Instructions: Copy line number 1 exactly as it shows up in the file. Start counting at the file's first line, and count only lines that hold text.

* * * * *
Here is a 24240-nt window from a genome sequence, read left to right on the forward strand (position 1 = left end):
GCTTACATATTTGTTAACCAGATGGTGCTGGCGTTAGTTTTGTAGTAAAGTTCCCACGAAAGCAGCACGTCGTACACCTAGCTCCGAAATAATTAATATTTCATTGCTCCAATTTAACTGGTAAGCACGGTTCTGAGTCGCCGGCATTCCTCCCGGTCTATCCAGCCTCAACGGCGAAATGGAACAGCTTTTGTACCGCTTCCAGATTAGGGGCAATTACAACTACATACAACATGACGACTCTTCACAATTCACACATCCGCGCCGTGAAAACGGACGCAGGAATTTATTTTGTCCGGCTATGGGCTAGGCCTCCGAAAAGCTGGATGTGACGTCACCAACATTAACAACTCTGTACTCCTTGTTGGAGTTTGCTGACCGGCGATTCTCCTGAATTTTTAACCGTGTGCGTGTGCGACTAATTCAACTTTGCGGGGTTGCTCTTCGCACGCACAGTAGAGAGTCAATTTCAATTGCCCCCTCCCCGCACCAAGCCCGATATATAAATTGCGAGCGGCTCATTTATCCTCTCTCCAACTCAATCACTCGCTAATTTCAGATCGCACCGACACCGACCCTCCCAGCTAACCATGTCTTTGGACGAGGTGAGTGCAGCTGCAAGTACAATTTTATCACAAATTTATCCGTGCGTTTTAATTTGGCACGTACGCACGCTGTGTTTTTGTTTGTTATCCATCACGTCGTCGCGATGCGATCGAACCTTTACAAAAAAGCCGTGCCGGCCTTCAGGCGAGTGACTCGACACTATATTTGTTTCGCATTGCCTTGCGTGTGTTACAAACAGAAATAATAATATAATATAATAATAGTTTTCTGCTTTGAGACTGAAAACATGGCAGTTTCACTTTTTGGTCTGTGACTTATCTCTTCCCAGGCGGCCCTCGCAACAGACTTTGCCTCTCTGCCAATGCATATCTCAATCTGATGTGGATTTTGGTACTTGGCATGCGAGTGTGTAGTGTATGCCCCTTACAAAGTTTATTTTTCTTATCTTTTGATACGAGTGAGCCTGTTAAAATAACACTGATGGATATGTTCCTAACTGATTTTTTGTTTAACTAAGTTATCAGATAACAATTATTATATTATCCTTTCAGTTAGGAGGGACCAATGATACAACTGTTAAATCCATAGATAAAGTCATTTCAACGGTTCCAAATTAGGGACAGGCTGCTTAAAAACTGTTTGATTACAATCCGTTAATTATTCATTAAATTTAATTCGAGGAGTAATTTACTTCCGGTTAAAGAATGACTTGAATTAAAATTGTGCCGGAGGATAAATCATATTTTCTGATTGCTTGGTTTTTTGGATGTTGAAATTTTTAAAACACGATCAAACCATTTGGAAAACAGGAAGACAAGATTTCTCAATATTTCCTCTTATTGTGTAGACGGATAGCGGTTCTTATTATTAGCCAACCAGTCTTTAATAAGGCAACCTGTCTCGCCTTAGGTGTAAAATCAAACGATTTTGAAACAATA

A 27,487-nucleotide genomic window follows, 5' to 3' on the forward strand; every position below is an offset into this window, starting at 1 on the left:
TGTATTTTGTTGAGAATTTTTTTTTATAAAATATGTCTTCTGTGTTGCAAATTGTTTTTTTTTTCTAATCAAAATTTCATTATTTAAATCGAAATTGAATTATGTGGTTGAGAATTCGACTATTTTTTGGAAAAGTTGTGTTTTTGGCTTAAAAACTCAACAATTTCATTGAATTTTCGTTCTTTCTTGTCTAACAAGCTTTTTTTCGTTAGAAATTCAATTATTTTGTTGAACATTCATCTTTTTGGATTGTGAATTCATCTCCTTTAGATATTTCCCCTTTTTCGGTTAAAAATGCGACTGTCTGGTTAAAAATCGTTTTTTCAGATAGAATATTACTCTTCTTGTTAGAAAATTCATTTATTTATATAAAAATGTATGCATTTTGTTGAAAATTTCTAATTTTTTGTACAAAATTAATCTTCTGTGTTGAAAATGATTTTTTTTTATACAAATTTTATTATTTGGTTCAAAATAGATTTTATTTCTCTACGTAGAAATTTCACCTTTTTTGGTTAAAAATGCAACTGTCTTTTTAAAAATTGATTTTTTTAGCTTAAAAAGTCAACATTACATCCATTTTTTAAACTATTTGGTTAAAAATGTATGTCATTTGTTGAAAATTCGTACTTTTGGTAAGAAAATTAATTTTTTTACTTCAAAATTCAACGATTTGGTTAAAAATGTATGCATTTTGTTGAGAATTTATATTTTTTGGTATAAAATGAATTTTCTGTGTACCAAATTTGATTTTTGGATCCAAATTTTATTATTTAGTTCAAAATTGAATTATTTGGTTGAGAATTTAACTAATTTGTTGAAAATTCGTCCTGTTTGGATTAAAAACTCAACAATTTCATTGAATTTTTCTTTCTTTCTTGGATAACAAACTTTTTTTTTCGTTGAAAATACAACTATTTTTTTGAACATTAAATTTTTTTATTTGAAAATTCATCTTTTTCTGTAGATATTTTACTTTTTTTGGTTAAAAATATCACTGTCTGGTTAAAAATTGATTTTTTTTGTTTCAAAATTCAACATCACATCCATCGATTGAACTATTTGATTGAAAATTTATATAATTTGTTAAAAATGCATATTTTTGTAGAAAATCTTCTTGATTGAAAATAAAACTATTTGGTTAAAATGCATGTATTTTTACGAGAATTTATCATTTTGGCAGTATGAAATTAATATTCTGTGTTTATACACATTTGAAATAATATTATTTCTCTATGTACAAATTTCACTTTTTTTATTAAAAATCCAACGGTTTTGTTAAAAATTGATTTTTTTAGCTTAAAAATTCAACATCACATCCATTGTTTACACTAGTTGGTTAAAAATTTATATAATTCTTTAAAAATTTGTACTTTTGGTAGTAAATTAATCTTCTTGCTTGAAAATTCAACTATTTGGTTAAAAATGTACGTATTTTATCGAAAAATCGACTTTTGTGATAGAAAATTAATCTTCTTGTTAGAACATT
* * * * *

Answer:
Here is a 24240-nt window from a genome sequence, read left to right on the forward strand (position 1 = left end):